Utah officials hired the legal consulting services team of Davillier Law Group in New Orleans to analyze the legal arguments of a lawsuit against the federal government. The report was submitted to the Utah Commission for the Stewardship of Public Lands in December.
The Davillier analysis concludes a few legal theories could form the basis for a lawsuit to take ownership or control of the nearly 30 million acres managed by the Bureau of Land Management and Forest Service — or 65 percent of the state.
The lawsuit, however, would be time-consuming and expensive, according to the analysis. Later reports estimated the cost at $14 million. So far, Utah lawmakers have set aside $4.5 million for litigation.
In February, Utah lawmakers and George Wentz, an attorney at the firm, took the arguments to Idaho lawmakers to give legislators there a chance to consider a similar path.
The decision whether to file a lawsuit belongs to the Utah Attorney General's Office. Gov. Gary Herbert opposes filing it now, saying he was counseled to wait until there's a Republican president, according to The Spectrum, a St. George, Utah, newspaper.
Opponents to the state’s efforts say a lawsuit will fail and will waste taxpayer money.
“We are certainly opposed to it,” Aaron Weiss, spokesman for the Denver-based Center for Western Priorities, told the Louisiana Record. “It’s a shame that a handful of ideological legislators in Utah are getting ready to basically send $14 million down the drain. There’s no chance of this lawsuit succeeding. Every other constitutional expert that’s not poised to cash in on this lawsuit agrees.”
The Davillier Law Group did not return requests for comment. Besides offering consulting services on local and federal government relations, the business and litigation law practice also provides legal services in areas including real estate development, public and commercial finance, and mergers and acquisitions, among others.
The analysis lays out several theories that could be used in Utah’s favor.
In one, the attorneys suggest Utah could challenge the Federal Land Policy and Management Act of 1976, which changed policy by allowing the federal government to retain public lands rather than dispose of it to states. Since that allowed for the majority of public lands to be in Western states, the analysis argues that those states, including Utah, are “unequal in sovereignty as compared to states with dominion over the land within their borders.” On that basis, it argues that the law is unconstitutional.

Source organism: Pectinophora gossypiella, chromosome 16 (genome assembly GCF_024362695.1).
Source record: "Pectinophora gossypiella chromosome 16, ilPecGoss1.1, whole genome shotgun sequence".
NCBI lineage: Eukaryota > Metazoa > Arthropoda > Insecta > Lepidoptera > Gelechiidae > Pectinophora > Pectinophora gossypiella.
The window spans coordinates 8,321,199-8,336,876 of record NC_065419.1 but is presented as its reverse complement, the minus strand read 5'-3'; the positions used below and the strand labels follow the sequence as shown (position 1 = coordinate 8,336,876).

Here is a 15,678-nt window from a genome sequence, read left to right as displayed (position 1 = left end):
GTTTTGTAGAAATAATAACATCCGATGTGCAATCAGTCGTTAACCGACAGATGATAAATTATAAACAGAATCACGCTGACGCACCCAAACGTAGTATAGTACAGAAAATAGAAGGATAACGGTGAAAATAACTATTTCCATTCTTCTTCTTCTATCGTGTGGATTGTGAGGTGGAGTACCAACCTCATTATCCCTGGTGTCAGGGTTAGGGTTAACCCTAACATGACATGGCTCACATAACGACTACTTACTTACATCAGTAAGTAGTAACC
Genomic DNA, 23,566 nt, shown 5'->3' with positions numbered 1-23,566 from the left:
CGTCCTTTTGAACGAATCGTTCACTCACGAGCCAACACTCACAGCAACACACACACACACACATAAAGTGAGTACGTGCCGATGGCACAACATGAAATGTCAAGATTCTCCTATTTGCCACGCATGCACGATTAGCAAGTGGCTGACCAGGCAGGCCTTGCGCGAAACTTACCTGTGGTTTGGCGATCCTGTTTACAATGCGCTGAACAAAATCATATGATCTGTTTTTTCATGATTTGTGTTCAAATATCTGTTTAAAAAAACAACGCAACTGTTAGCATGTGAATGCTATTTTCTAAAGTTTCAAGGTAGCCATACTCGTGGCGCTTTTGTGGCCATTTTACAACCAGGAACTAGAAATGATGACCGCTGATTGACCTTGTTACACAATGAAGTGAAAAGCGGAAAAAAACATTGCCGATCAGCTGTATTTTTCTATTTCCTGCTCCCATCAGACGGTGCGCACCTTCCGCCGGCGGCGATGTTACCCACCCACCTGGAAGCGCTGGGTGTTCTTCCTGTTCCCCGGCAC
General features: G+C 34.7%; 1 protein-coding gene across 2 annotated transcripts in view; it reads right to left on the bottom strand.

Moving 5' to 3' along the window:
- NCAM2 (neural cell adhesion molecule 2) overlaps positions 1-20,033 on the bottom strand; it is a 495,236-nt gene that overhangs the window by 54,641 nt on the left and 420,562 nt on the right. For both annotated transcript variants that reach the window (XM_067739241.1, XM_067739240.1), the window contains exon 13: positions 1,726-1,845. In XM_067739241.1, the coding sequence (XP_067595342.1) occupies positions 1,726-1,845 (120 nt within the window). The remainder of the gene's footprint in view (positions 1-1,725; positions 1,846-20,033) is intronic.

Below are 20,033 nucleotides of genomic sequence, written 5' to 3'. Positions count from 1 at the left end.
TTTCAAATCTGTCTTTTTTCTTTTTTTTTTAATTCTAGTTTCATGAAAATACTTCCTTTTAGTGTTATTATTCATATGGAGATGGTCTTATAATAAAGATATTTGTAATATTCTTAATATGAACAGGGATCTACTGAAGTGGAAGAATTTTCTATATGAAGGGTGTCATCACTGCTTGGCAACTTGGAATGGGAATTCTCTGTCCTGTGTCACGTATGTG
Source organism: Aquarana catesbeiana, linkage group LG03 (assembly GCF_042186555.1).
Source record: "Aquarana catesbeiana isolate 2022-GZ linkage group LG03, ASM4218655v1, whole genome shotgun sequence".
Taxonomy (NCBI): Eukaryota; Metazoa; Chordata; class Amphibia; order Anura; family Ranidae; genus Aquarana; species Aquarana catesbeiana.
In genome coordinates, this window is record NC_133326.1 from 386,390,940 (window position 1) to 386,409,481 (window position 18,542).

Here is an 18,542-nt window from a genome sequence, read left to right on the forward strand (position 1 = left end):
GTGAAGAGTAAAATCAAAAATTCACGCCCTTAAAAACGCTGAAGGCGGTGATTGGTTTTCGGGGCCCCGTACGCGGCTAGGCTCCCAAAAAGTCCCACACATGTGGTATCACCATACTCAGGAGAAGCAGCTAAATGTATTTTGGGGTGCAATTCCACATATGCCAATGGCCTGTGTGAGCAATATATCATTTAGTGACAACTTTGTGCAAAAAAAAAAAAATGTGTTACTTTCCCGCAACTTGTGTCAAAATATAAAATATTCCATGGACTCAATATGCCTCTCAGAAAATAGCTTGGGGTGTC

A second theory suggests the law that made Utah a state implied the federal government has a duty to “timely dispose of the public lands within Utah’s borders as it had done with States admitted prior to Utah.”
An alternative legal analysis written in 2014 by Robert Keiter, a University of Utah College of Law professor, and John Ruple, a research assistant at the law school, says Utah’s claims to public lands are “doomed to failure.” It was written in response to Utah’s Transfer of Public Lands Act passed in 2012, which called for the federal government to turn over control of public lands to the state before 2015.
The law professors argued that Utah gained statehood by agreeing to renounce its claim on additional land. The analysis also spoke to the theory of states’ equal political rights extending to land — a third theory addressed in the Davillier analysis.
“The federal government has absolute control over federal public lands, including the constitutional authority to retain lands in federal ownership,” they concluded.
Utah is one of several Western states to oppose federal control of public lands. The Center for Western Priorities has made an effort to educate people about the issue — why they think it’s a bad idea, from both a financial and policy standpoint.
The project, called Our American Public Lands, says state control would diminish public access and recreation on “millions of acres of America’s most incredible lands.” It also highlights that the majority of people in Western states oppose giving state governments control over national public lands.
“There’s a reason these public lands belong to all Americans,” Weiss said.